What do you really need to take to hospital?


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….Actually probably not much!

Realistically if you are having a straightforward birth, you will only be in hospital for 24 hours or so and if you do land up staying for longer, then your partner or a member of family can pop back home and get you what you need. 

Try to have your bag packed or certainly in hand by 35 weeks, as some babies do like to make an earlier arrival and in the event of this happening, you will already feel more in control and calmer, knowing that you are organised. 

It is important you think about what makes you feel comfortable and having a few home comforts can actually be quite reassuring.   Try to think of your needs for labour and what these might include and then of course postnally what you will need for both you and baby. 

Here are some suggestions: 

FOR LABOUR: 

  • Your Birth plan if you have written one 

  • TENS machine 

  • Home comforts such as a pillow; your old comforter; a photo that makes you happy… 

  • Hair bands or hair ties – these can be very good for getting your hair or your fringe off your face during labour as you can get very hot 

  • A facial water spray which your partner can use to cool you down 

  • Lip salve or balm – your lips can get very dry during labour particularly if you are using Gas and Air as a form of pain relief 

  • A hot water bottle or a wheat bag – some women feel a lot of discomfort in their lower back particularly in early labour so if you do get to hospital and it’s a little too soon to use the pool then heat can be really helpful 

  • Warm socks – you can also get quite shivery and cold during labour so these can be quite cosy 

  • Massage oils (such as Lavender) 

  • Dressing gown – which can be used as an extra layer or for when you feel that you want a bit more coverage if you have thrown caution to the wind! 

  • Loose, baggy comfortable clothing – if you are walking along the corridors then you may want to wear leggings and an oversized T shirt.  If you are in your labour room, you may choose to ditch the leggings and just wear the T shirt.  Once labour is truly established you won’t really care! 

  • Bikini top – if you are hoping to use the pool 

  • Ipod/phone with a choice of your playlists – you can either wear headphones or bring a little speaker with you.  Having ear phones in, can help block out the sounds around you and help to keep you in your labour zone.   

  • Snacks/water/juice – you probably won’t want to eat much during labour but you may want light healthy snacks to keep you going but more importantly you do not want to get dehydrated.  You needs lots of energy so sipping fluids during labour can be very helpful so think of bottles with long straw like tops so you can drink from many angles.  Try to avoid anything fizzy which may irritate your gut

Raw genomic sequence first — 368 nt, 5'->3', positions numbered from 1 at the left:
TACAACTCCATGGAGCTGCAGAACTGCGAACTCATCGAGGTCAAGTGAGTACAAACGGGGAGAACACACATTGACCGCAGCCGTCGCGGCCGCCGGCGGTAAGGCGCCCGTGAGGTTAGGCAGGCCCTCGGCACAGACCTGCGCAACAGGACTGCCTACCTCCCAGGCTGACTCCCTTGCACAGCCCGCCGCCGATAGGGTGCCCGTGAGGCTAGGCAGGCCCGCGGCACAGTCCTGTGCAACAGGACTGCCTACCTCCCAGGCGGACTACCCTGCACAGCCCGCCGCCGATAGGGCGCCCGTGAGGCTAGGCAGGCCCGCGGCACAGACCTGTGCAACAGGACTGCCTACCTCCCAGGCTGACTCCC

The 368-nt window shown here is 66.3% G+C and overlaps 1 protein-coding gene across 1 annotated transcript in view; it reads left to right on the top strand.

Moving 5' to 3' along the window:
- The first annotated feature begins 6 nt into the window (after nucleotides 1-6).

AFTER LABOUR:

FOR YOU 

  • Clean, loose nightie with front fastening if you are choosing to breastfeed 

  • Flip flops – the loos and showers can be a little unsightly so do use these if you need to go to the loo 

  • Ear plugs – the postnatal ward can be very noisy.  Hopefully these will help to drown out the excess noise.  Don’t worry you will still hear your baby! 

  • Wash bag 

  • Big pants and maternity pads – you will bleed like a really heavy period for the first few days, so disposable ones can be really helpful.  No washing or soaking needed 

  • Breast pads 

  • Nursing bras 

FOR BABY 

  • Nappies 

  • Vest 

  • Babygrow 

  • Cardigan 

  • Cotton hat 

  • Blanket 

  • Car seat (for when you leave) 

 FOR DAD/BIRTH PARTNER 

  • Snacks and drinks – you need to look after yourself 

  • A change of top – if labour does prove to be longer than planned 

  • A book/ipad – yes – it may just be that your partner wants to be left alone and doesn’t require massage or being looked after.  So being able to distract yourself (quietly) is recommended 

  • The agreed list of who to call up first! 

  • Phone/ipod chargers 

 We highly recommend that your birth partner packs your bag with you, as it is more than likely that he/she will be navigating the contents of your bag whilst you are in labour or even straight after the labour, so it is important that your partner knows the difference between a breast pad and a nappy. 

 Good luck! 

Bundle Team - 07 May 2019